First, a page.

Should you ever invest in properties with negative cash flow?

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Conventional wisdom should be questioned.

At one time, conventional wisdom held that the sun revolved around the earth. And that the earth was flat, and that smoking was completely safe.

Even when conventional wisdom isn’t wrong per se, it can be limiting. For example, some investors only consider properties or passive real estate investments that cash flow well from Day 1.

But is negative cash flow always a deal breaker?

Usually, yes. It depends on how you know the property will cash flow well in the future — and when.

When to Consider Delayed Cash Flow

When we vet group real estate investments in our Co-Investing Club, we always ask:

“When will cash flow distributions start?”

Sometimes the real estate syndicator forecasts them to start almost immediately, within a quarter of buying. In other deals, cash flow distributions might not start for two or three years.

That doesn’t necessarily prevent our Club members from investing in the deal. But in those cases, we all double down on making sure the business plan makes sense.

New Construction & Development

It takes months or years to put up a new building. That goes for single-family homes as well as apartment complexes and other commercial properties.

Which, of course, means that you can’t expect any cash flow during that time. And that doesn’t make new construction a bad investment.

But the cash flow numbers have to make sense before you buy the land and start construction. What will your all-in costs be? What market rent can you expect, and what cash flow yield will you earn? How much will the property be worth upon completion?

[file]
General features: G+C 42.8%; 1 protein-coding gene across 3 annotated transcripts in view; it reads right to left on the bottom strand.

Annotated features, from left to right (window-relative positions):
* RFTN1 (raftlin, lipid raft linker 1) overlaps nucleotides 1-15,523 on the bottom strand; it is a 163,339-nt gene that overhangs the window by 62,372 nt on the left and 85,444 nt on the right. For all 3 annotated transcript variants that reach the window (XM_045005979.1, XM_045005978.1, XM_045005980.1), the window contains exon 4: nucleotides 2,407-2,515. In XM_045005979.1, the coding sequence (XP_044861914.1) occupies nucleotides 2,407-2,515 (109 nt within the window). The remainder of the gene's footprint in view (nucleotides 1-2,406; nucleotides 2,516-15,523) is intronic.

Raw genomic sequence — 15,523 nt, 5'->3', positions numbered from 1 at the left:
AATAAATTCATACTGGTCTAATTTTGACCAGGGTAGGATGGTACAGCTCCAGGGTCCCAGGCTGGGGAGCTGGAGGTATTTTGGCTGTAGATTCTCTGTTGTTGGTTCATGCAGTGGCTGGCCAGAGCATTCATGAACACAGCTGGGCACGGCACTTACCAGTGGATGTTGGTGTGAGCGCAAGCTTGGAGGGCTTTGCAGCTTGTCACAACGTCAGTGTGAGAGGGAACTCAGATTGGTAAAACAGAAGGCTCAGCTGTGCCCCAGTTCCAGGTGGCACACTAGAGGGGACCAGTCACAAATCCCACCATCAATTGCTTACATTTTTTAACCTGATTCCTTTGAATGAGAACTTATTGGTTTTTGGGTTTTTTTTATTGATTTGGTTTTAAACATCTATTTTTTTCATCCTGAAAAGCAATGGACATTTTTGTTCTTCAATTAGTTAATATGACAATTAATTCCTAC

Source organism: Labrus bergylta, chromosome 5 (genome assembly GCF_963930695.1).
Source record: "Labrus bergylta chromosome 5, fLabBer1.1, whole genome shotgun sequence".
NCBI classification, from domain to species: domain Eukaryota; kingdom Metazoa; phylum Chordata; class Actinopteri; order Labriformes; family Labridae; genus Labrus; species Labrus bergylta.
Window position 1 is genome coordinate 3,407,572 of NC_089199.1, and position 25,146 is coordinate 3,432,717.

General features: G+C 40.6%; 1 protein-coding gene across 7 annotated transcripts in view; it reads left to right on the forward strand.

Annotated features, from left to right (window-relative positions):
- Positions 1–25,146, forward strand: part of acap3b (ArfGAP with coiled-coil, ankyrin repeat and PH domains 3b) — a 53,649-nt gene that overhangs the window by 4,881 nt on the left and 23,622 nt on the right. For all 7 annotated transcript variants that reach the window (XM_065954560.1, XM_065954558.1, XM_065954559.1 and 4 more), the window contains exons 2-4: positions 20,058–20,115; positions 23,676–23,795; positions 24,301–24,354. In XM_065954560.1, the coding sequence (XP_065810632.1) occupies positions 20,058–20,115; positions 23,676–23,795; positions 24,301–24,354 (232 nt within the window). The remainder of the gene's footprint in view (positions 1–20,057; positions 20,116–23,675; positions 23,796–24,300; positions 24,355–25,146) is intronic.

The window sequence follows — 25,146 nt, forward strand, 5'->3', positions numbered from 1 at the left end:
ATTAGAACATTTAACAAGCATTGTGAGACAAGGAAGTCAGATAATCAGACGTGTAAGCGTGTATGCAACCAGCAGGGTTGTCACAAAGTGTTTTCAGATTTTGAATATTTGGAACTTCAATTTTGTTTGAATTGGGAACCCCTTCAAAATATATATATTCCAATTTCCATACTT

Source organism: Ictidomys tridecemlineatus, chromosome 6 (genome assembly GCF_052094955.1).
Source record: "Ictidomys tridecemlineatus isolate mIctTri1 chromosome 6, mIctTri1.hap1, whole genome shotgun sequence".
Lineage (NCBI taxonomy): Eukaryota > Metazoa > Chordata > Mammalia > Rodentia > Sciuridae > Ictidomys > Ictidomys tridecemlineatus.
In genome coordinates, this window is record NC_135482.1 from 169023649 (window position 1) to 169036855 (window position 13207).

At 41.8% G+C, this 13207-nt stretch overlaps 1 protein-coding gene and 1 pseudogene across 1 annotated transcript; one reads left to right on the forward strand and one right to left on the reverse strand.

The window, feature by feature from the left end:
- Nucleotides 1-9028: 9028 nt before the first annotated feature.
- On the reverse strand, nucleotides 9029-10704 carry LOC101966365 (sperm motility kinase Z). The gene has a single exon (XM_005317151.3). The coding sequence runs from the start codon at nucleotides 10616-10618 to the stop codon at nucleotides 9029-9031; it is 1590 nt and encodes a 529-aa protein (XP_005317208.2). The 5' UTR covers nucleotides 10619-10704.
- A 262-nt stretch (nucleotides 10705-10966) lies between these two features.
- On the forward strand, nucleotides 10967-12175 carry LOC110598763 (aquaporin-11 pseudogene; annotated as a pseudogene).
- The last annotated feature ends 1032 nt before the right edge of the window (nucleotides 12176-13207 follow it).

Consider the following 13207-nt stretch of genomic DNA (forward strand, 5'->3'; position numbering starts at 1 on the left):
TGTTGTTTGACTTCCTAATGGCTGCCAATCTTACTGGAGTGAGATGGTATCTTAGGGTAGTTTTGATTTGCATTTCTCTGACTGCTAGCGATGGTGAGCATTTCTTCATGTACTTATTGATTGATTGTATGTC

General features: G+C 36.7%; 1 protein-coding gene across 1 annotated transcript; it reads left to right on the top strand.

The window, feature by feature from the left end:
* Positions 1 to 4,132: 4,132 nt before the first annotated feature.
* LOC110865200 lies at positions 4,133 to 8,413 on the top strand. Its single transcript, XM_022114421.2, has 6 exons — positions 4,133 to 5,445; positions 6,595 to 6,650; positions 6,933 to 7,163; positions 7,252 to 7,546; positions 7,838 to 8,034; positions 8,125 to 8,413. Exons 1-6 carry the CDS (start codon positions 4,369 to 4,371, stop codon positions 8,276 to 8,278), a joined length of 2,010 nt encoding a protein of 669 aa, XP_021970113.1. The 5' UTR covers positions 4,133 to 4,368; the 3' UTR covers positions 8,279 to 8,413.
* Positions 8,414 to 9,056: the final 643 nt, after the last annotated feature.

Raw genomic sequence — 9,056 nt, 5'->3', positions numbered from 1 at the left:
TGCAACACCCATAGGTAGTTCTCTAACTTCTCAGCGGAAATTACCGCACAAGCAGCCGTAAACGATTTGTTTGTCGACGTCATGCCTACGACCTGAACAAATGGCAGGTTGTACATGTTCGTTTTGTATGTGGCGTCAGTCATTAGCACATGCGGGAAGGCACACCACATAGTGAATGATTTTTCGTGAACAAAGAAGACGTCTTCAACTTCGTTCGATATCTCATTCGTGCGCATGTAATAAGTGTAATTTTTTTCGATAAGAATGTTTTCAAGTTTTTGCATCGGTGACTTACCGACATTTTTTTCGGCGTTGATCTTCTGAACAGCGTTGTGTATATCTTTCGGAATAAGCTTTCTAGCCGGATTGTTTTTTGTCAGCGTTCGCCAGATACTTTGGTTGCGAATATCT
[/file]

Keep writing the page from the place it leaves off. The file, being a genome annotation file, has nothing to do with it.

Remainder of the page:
If you don’t have firm answers to those questions, don’t invest.

In-Fill of Vacant Lots

We recently invested in a portfolio of four mobile home parks in the Co-Investing Club. It included 63 vacant lots that need to be in-filled with new mobile homes.

The same questions apply as with new construction. Our members felt certain about the market rent for mobile homes in these vacant lots — and certain that the local demand supports this new supply. We felt confident about it because the same sponsor owns another park five minutes away, with full occupancy and a waiting list for entry.

And hey, it didn’t hurt that the portfolio of parks already cash flows well, even with those vacant lots.

Value-Add Renovation Projects

When you buy a fixer-upper, you need to renovate it before you can rent it out and start collecting cash flow.

All the same principles apply. You delay taking cash flow in order to improve the property and earn the maximum possible rental income.

By improving the property, you force appreciation and higher market rents. You can then enjoy strong cash flow until the day comes when you decide to sell, and on that day you walk away with a tidy profit.

In fact, this is precisely how the BRRRR method works. If you want to chase infinite returns on real estate by pulling your cash out with a refinance, you need to put up with a period of negative or minimal cash flow while you renovate the property.

Highly Leveraged Properties

The lower the down payment on an investment property — or the higher the LTV of a refinance loan — the thinner your cash flow will be.

If you leverage a property to the hilt, you have less cash tied up in the deal (or none), but you pay the price in cash flow. And maybe you don’t mind, as long as you break even for the first year or two. Your rental property mortgage payment will stay the same after all, even as rents rise. Those rising rents will disproportionately boost your cash flow.

Just don’t lock yourself into negative cash flow, counting on rising rents to eventually bail you out. If you take this route, still insist on positive cash flow, even if it’s lean.